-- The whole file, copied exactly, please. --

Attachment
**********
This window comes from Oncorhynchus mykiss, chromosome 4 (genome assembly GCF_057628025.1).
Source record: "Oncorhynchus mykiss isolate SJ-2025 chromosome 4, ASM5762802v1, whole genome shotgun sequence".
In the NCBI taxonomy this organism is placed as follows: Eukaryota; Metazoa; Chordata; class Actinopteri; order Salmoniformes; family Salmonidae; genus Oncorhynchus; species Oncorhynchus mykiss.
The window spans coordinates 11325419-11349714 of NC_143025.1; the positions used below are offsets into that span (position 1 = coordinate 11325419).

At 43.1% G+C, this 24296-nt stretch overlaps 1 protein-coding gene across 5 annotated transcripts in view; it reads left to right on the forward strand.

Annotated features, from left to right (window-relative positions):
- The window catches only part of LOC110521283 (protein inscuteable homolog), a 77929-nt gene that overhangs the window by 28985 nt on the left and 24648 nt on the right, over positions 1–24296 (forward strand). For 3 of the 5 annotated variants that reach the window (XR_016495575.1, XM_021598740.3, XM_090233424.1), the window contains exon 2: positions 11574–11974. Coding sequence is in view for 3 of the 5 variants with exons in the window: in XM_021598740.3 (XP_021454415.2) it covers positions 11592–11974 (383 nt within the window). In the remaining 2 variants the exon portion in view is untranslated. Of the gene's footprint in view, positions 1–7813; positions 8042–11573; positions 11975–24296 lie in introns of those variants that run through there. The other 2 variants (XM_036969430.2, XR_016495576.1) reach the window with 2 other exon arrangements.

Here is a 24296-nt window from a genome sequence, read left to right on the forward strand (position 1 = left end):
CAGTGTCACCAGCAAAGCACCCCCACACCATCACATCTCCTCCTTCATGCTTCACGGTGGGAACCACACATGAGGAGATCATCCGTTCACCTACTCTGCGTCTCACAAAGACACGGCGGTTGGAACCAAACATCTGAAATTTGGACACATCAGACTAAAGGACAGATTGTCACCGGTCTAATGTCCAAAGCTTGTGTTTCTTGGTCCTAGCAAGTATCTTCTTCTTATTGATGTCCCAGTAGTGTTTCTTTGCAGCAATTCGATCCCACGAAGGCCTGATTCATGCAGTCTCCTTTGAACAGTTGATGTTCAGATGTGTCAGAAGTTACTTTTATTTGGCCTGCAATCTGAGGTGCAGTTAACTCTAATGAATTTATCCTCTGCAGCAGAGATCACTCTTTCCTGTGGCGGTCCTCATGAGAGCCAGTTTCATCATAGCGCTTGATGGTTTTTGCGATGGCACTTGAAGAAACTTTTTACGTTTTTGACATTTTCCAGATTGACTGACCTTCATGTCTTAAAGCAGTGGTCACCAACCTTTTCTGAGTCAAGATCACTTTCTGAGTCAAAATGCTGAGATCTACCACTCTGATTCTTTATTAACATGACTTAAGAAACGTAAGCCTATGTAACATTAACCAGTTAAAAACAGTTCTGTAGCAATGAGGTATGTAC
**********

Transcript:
This window comes from Oncorhynchus mykiss, chromosome 4 (genome assembly GCF_057628025.1).
Source record: "Oncorhynchus mykiss isolate SJ-2025 chromosome 4, ASM5762802v1, whole genome shotgun sequence".
In the NCBI taxonomy this organism is placed as follows: Eukaryota; Metazoa; Chordata; class Actinopteri; order Salmoniformes; family Salmonidae; genus Oncorhynchus; species Oncorhynchus mykiss.
The window spans coordinates 11325419-11349714 of NC_143025.1; the positions used below are offsets into that span (position 1 = coordinate 11325419).

At 43.1% G+C, this 24296-nt stretch overlaps 1 protein-coding gene across 5 annotated transcripts in view; it reads left to right on the forward strand.

Annotated features, from left to right (window-relative positions):
- The window catches only part of LOC110521283 (protein inscuteable homolog), a 77929-nt gene that overhangs the window by 28985 nt on the left and 24648 nt on the right, over positions 1–24296 (forward strand). For 3 of the 5 annotated variants that reach the window (XR_016495575.1, XM_021598740.3, XM_090233424.1), the window contains exon 2: positions 11574–11974. Coding sequence is in view for 3 of the 5 variants with exons in the window: in XM_021598740.3 (XP_021454415.2) it covers positions 11592–11974 (383 nt within the window). In the remaining 2 variants the exon portion in view is untranslated. Of the gene's footprint in view, positions 1–7813; positions 8042–11573; positions 11975–24296 lie in introns of those variants that run through there. The other 2 variants (XM_036969430.2, XR_016495576.1) reach the window with 2 other exon arrangements.

Here is a 24296-nt window from a genome sequence, read left to right on the forward strand (position 1 = left end):
CAGTGTCACCAGCAAAGCACCCCCACACCATCACATCTCCTCCTTCATGCTTCACGGTGGGAACCACACATGAGGAGATCATCCGTTCACCTACTCTGCGTCTCACAAAGACACGGCGGTTGGAACCAAACATCTGAAATTTGGACACATCAGACTAAAGGACAGATTGTCACCGGTCTAATGTCCAAAGCTTGTGTTTCTTGGTCCTAGCAAGTATCTTCTTCTTATTGATGTCCCAGTAGTGTTTCTTTGCAGCAATTCGATCCCACGAAGGCCTGATTCATGCAGTCTCCTTTGAACAGTTGATGTTCAGATGTGTCAGAAGTTACTTTTATTTGGCCTGCAATCTGAGGTGCAGTTAACTCTAATGAATTTATCCTCTGCAGCAGAGATCACTCTTTCCTGTGGCGGTCCTCATGAGAGCCAGTTTCATCATAGCGCTTGATGGTTTTTGCGATGGCACTTGAAGAAACTTTTTACGTTTTTGACATTTTCCAGATTGACTGACCTTCATGTCTTAAAGCAGTGGTCACCAACCTTTTCTGAGTCAAGATCACTTTCTGAGTCAAAATGCTGAGATCTACCACTCTGATTCTTTATTAACATGACTTAAGAAACGTAAGCCTATGTAACATTAACCAGTTAAAAACAGTTCTGTAGCAATGAGGTATGTAC